LOVERS HAVE given each other wooden love tokens since ancient times. In Wales these were often in the form of wooden cawl (soup) spoons. Young men in rural areas carved them to give to women as a prelude to courtship: they were illiterate, so the spoons were their love letters. The designs were often copied from the pewter and silver spoons used by the gentry. When a woman accepted a lovespoon, she would hang it over the mantelpiece for all to see.
During the 17th century, Welsh lovespoons became more elaborate, incorporating initials, dates and symbols. The handle was developed at the expense of the bowl to make more room for the carver to show off his skills and demonstrate the depth of his desire. Some spoons had two bowls, meaning "we two are one". Common symbols included a heart representing love; a wheel promising "I will work for you"; a key for "my house is yours"; or an anchor meaning "I want to stay". Celtic designs, with their unbroken, stylised lines carved in relief representing eternal love, or souls entwined for eternity, appear frequently.
These antique lovespoons are rarely sold on the open market, but sometimes can be found at auction. Mark Stephen of Sotheby's says about 30 to 40 spoons a year come up for auction across the country, and cost from pounds 400 to pounds 3,000.
Alternatively, you can buy one-off, hand-crafted contemporary spoons. Lovespoon making is undergoing something of a revival, with makers like Arthur Llewellin Thomas, and Peter and Lynnette Coupland, designing and carving spoons to commission (from pounds 40 to pounds 600).
Arthur Thomas started making lovespoons in his Cardiff workshop 25 years ago, after visitors from Australia said they would like an individually designed spoon. He uses traditional timbers, mainly sycamore and fruit woods. One of Mr Thomas's favourite commissions is an anniversary spoon, which took two weeks to make from one piece of pale lime wood: "It has six chain links representing 60 years, two balls in a cage for the happy couple wrapped or trapped in love, and a wild rose on the front. My little joke was to put a thorn in the side."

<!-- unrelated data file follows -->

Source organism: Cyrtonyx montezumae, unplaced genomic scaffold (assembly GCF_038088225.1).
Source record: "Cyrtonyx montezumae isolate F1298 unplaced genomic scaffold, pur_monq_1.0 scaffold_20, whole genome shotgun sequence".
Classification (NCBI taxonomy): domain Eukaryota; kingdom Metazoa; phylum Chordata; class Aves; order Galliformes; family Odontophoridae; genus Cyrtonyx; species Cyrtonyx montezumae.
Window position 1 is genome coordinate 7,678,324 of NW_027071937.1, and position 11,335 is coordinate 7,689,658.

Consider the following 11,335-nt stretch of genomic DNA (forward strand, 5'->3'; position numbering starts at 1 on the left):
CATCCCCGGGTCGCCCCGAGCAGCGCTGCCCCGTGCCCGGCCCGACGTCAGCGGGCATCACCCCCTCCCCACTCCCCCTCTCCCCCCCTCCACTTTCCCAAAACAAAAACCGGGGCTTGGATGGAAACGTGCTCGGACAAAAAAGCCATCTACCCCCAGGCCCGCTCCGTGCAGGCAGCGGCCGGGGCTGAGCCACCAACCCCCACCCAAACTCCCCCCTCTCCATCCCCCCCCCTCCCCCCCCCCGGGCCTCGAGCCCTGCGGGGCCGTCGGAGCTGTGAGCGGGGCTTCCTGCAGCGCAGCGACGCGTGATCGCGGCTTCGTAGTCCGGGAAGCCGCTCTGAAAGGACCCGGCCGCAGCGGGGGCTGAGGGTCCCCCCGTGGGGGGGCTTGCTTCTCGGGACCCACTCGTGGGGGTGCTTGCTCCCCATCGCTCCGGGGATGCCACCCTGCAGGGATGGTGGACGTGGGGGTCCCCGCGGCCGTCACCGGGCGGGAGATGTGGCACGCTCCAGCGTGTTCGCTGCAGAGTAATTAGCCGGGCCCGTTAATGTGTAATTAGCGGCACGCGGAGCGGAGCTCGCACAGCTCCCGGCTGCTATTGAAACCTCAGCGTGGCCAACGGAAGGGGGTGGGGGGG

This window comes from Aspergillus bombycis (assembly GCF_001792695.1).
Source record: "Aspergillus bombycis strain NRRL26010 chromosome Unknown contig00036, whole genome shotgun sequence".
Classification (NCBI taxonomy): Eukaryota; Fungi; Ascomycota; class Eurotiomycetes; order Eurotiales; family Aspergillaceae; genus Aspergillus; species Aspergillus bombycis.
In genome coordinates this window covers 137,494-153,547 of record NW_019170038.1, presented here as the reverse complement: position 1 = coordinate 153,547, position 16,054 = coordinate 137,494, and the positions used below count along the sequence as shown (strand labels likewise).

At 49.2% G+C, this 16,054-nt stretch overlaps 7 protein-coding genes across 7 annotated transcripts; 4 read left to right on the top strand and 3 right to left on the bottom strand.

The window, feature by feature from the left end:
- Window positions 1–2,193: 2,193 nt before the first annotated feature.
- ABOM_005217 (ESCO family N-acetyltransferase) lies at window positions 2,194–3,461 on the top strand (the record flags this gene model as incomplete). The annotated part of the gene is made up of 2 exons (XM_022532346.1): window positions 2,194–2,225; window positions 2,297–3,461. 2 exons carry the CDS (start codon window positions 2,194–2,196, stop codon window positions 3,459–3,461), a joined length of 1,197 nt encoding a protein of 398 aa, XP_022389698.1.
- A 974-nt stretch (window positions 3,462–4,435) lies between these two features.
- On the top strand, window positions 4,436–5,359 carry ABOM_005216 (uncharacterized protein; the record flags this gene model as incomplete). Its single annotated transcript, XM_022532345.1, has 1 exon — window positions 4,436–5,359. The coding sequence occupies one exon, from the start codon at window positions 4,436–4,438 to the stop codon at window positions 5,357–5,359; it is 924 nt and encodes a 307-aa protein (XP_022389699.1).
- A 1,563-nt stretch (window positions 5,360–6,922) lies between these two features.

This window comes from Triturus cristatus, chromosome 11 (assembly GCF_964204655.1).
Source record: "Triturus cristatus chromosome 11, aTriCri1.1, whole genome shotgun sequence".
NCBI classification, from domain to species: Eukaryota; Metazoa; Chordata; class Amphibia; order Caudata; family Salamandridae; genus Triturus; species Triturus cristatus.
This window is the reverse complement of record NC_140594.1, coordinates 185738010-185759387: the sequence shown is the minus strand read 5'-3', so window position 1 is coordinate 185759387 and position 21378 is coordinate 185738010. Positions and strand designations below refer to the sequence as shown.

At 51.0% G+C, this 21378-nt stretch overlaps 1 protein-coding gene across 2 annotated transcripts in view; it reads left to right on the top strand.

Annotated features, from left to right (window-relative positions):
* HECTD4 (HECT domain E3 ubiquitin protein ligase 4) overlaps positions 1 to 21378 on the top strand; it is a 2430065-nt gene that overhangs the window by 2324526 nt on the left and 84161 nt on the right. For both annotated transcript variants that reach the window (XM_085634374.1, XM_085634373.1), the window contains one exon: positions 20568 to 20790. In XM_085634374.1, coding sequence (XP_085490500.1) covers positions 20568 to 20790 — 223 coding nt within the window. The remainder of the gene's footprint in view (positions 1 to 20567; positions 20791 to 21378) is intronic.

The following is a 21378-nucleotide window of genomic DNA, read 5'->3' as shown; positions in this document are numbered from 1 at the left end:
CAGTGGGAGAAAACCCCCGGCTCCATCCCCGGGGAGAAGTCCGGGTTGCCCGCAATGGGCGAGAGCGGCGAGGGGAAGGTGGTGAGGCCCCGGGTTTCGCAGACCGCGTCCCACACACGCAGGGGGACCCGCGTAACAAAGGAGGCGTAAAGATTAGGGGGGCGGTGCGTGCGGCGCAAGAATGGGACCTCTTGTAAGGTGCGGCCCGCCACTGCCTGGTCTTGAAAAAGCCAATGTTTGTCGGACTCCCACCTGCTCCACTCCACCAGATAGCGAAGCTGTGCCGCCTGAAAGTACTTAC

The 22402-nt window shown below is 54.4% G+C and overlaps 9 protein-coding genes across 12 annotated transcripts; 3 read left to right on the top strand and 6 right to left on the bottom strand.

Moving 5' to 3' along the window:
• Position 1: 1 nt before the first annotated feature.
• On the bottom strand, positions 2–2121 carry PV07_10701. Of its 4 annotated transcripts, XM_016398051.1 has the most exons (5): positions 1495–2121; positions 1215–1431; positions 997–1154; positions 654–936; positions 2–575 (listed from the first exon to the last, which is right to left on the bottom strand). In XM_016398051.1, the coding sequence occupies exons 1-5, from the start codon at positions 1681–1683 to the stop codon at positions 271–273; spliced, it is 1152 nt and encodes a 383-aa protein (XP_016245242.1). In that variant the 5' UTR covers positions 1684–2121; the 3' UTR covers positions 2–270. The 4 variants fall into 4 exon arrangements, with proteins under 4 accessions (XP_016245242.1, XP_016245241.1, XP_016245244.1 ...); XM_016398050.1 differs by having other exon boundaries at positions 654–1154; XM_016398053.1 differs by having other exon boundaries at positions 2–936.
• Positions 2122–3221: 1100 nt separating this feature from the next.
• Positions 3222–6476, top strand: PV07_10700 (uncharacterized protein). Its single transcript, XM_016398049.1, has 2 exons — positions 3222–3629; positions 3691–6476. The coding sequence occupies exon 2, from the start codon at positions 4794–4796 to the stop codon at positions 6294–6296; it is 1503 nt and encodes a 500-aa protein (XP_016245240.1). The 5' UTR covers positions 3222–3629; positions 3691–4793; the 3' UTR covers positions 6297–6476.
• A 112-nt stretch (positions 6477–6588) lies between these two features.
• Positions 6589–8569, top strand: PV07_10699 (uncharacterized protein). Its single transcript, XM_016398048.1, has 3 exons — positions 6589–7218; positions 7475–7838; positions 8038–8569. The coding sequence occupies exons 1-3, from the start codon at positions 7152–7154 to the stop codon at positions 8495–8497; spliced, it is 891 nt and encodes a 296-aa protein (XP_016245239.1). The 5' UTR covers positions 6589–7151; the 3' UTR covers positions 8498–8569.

When you buy a handmade lovespoon, make sure it is the genuine article by looking at the shape. It should be curved in profile like a metal spoon and is usually carved on the back. Batch-produced souvenir lovespoons are flat-backed to enable machines to cut them out before they are finished by hand. Castle Crafts in Cardiff and the Lovespoon Gallery in Mumbles sell these spoons (starting at pounds 3) as well as commissioned spoons.
Visit the Museum of Welsh Life in St Fagan's, just outside Cardiff, if you want to check out one of the best collections of antique lovespoons. It includes the oldest known lovespoon, which is dated 1667. No bigger than a modern dessert spoon, it has a hollowed-out handle with six free- floating carved wooden balls and has developed a rich mellow patina through 300 years of handling.
In Welsh folklore, the balls symbolise the number of children the suitor hopes for. So if you receive a copy of this spoon on Valentine's Day (pounds 120, from the museum shop), you know where his spooning might end.
Castle Welsh Crafts, Cardiff (01222 343 038); The Lovespoon Gallery, Mumbles (01792 360132); Museum of Welsh Life (01222 573 500). Antique spoons: Sotheby's (01403 833 500); Avon Antiques, Bradford on Avon (01225 862052). Spoon makers: Arthur Llewellin Thomas, Cardiff (01222 341 706); Peter and Lynnette Coupland, Bridgend (01656 659 264)
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